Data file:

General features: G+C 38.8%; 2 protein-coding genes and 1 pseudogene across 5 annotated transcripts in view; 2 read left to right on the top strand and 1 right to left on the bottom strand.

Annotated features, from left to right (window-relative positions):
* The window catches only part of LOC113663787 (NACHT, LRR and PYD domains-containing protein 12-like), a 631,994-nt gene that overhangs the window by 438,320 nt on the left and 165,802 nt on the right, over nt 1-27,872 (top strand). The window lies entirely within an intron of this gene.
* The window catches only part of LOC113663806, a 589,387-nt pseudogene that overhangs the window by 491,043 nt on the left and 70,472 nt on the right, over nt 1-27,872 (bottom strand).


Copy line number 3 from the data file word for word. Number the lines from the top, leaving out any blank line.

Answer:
* The window catches only part of LOC113663787 (NACHT, LRR and PYD domains-containing protein 12-like), a 631,994-nt gene that overhangs the window by 438,320 nt on the left and 165,802 nt on the right, over nt 1-27,872 (top strand). The window lies entirely within an intron of this gene.